The projected band structure for TE and TM polarizations, corresponding to the periodic stacks considered in Fig. 2, is shown in Fig. 3. White regions indicate bands where propagation is forbidden, regardless of K. For f=0.7, the n̅=0 gap provides omnidirectional reflection for TE polarization but not for TM polarization, whereas the μ 2=0 gap for TE polarization and the ε 2=0 gap for TM polarization do not strictly correspond to omnidirectional reflection because, as discussed above [see Eq. (6)], zero permeability and zero permittivity gaps do not necessarily occur at normal incidence and they are absent for this value of the air filling fraction. Note that in this example, no interaction occurs between non Bragg gaps of different origin and no frequency interval leading to omnidirectional reflection for both TE and TM polarizations can ever be found. However, by decreasing the value of the air filling fraction, the n̅=0 gap approaches to frequency regions where a constitutive parameter vanishes. In our case, since ωμ <ωε , the n̅=0 gap interacts firstly and more strongly with the μ 2=0 gap for TE polarization. As a consequence of this interaction, the n̅=0 gap for this polarization becomes narrower while the μ2 =0 gap widens accordingly.
In this way, we notice that, at normal incidence and for low air filling fractions, the band gap labeled as n̅=0 gap in Fig. 2, should have been considered as a juxtaposition of n̅=0 and μ 2=0 gaps, as evidenced by the field characteristics at both sides of the gap.
As a consequence of the intersection of these bands, a forbidden region for all angles of incidence (including normal incidence) and polarizations appears. In these regions, indicated by yellow striped zones in Fig. 3, the multilayer behaves as a perfect reflector for both polarizations and all angles of incidence.
For the parameters corresponding to Fig. 3, the dependency of the region of omnidirectional reflection on the air filling fraction f is shown in Fig. 4. For f=0 we do not have a multilayer but a metamaterial that behaves like a metal, providing full reflection in the range ωμ <ω<ωε (the region between red dashed and blue dotted lines in Fig. 4). As f increases, the upper limit of this region (coinciding with the upper limit of the n̅=0 gap for TM polarization) decreases, whereas the lower limit of the gap remains near ωμ . The region of omnidirectional reflection disappears when f≥0.485, since at these values of air filling fractions, ωμ falls outside the n̅=0 gap.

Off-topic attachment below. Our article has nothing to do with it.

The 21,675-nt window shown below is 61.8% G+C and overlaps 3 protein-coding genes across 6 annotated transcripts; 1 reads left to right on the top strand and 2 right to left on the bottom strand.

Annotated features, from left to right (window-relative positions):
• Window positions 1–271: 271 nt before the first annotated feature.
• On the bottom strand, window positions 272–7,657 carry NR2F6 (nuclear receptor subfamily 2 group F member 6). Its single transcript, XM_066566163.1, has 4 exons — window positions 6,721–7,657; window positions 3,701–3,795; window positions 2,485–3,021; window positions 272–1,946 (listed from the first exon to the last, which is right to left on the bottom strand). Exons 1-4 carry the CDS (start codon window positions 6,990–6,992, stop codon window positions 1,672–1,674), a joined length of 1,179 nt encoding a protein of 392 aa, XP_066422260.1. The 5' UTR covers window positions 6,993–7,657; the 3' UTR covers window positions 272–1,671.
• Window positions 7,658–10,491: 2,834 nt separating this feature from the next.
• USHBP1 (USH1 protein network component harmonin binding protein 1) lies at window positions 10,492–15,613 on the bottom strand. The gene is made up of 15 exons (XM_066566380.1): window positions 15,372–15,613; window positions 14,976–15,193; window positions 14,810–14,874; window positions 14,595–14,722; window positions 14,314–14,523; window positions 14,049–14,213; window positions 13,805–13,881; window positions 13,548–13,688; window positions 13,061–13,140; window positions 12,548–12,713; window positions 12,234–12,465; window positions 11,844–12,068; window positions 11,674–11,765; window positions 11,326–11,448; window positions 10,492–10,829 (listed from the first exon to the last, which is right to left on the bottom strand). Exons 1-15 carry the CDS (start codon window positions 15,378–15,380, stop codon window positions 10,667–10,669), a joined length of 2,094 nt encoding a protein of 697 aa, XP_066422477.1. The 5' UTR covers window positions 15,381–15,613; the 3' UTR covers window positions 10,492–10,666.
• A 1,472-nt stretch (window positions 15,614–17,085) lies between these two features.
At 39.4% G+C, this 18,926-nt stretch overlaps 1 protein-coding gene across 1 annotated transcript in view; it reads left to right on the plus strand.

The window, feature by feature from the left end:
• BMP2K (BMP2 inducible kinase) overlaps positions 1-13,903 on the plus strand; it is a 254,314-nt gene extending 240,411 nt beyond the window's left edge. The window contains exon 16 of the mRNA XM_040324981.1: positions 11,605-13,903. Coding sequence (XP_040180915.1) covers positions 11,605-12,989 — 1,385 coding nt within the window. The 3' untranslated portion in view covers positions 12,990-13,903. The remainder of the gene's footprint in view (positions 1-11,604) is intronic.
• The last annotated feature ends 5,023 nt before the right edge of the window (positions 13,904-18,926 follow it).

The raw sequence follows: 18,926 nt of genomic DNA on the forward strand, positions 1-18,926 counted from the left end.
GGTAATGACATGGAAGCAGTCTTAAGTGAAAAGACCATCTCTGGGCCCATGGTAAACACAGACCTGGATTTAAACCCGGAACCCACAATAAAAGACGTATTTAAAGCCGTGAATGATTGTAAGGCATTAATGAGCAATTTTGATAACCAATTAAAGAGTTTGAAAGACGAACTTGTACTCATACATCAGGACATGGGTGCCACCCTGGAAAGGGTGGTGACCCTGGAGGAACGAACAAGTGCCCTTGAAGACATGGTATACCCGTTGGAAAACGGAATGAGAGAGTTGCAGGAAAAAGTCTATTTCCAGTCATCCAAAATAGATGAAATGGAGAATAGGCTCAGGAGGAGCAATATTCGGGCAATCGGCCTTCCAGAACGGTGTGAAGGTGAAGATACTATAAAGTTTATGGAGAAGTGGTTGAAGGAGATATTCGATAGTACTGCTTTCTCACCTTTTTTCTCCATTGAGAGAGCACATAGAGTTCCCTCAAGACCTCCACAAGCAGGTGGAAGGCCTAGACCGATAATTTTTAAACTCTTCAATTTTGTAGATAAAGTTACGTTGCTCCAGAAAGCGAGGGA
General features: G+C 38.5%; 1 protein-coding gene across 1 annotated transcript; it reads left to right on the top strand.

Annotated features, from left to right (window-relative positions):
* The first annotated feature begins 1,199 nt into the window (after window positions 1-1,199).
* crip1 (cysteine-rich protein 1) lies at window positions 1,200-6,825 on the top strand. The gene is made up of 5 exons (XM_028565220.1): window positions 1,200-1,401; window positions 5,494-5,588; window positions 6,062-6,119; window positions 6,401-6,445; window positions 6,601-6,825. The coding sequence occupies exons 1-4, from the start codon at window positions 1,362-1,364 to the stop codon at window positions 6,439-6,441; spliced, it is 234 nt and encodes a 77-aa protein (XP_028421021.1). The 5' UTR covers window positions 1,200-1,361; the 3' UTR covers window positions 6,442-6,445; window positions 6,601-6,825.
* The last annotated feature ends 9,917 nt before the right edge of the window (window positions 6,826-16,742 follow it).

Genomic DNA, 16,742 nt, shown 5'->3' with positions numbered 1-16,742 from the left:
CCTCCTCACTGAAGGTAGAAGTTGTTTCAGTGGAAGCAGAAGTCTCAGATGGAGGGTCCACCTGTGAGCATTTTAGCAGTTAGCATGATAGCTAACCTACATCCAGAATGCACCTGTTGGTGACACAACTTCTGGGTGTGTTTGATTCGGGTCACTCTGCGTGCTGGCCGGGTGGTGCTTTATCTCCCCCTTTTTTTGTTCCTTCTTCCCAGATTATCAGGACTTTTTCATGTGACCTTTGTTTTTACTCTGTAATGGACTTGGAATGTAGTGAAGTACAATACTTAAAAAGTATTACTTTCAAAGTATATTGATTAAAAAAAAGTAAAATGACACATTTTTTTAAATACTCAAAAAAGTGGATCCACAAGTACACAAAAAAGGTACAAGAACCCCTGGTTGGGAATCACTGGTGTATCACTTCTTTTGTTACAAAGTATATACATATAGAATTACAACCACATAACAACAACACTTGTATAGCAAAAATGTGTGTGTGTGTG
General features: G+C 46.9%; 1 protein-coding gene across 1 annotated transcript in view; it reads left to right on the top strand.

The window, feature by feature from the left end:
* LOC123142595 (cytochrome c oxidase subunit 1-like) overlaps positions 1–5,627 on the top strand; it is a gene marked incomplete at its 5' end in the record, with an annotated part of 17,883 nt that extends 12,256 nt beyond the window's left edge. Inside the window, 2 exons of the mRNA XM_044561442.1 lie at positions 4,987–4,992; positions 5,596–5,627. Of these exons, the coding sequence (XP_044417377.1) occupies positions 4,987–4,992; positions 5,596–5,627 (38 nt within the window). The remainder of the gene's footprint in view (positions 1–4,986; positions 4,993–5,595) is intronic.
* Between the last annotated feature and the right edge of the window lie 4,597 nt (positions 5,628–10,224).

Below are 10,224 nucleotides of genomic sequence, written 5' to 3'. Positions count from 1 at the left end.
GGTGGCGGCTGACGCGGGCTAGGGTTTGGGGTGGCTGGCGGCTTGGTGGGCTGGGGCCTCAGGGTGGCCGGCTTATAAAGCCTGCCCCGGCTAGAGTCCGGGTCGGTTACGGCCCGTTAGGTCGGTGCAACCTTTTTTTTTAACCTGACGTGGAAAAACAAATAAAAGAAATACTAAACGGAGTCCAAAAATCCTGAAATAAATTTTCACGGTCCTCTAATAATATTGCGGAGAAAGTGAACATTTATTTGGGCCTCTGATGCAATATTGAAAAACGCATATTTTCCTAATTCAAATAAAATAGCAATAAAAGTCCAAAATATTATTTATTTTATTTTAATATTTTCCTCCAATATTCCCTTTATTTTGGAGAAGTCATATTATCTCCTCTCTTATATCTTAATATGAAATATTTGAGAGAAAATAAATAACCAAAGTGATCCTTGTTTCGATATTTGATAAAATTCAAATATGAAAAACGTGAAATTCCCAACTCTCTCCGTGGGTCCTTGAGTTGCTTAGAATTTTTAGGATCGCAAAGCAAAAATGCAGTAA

To illustrate the properties of finite structures, we show in Fig. 5 the TE and TM reflectivity through 16 unit cells corresponding to the band structures presented in Fig. 2. Grey regions correspond to conduction bands, with very low reflectivity values, whereas white regions correspond to forbidden bands with reflectivity≈1. On top of the white regions we mark with yellow stripes the frequency range corresponding to omnidirectional reflection. We can observe that the locally periodic finite system maintains the main characteristics observed above for the perfectly periodic infinite system.
We have studied the interaction between two kinds of photonic band gaps which, in contrast with the usual Bragg gaps, are not based on interference mechanisms. Our analysis highlights the important role played by the unavoidable (and usually strong) dispersive character of meta-materials, a point that usually plays a secondary role, or is even neglected in the design of PCs made of ordinary materials. We have shown that the degree of overlap between the zero averaged refractive index gap, the zero permeability and the zero permittivity gaps can be varied by a proper selection of constructive parameters, a feature that introduces novel degrees of freedom for the design of photonic band gap structures. We have presented numerical examples that illustrate the evolution of the dispersion diagrams with the filling fraction of the ordinary material constituent, showing a range of filling fractions where propagation in the multilayer is forbidden for any propagation angle and polarization.
This work was funded by the Plan Nacional I+D+i (grant TEC2005-07336-C02-02/MIC), Ministerio de Educación y Ciencia, Spain, and FEDER. RAD acknowledges financial assistance provided by the Universidad de Valencia (Programa de Estancias Temporales para Investigadores Invitados). MLMR acknowledges partial support from Consejo Nacional de Investigaciones Científicas y Técnicas (CONICET), Universidad de Buenos Aires (UBA) and Agencia Nacional de Promoción Científica y Tecnológica (ANPCYT-BID 802/OC-AR03-14099). J.A.M. also acknowledges financial support from the Plan Nacional I+D+i (grant FIS2005-01189).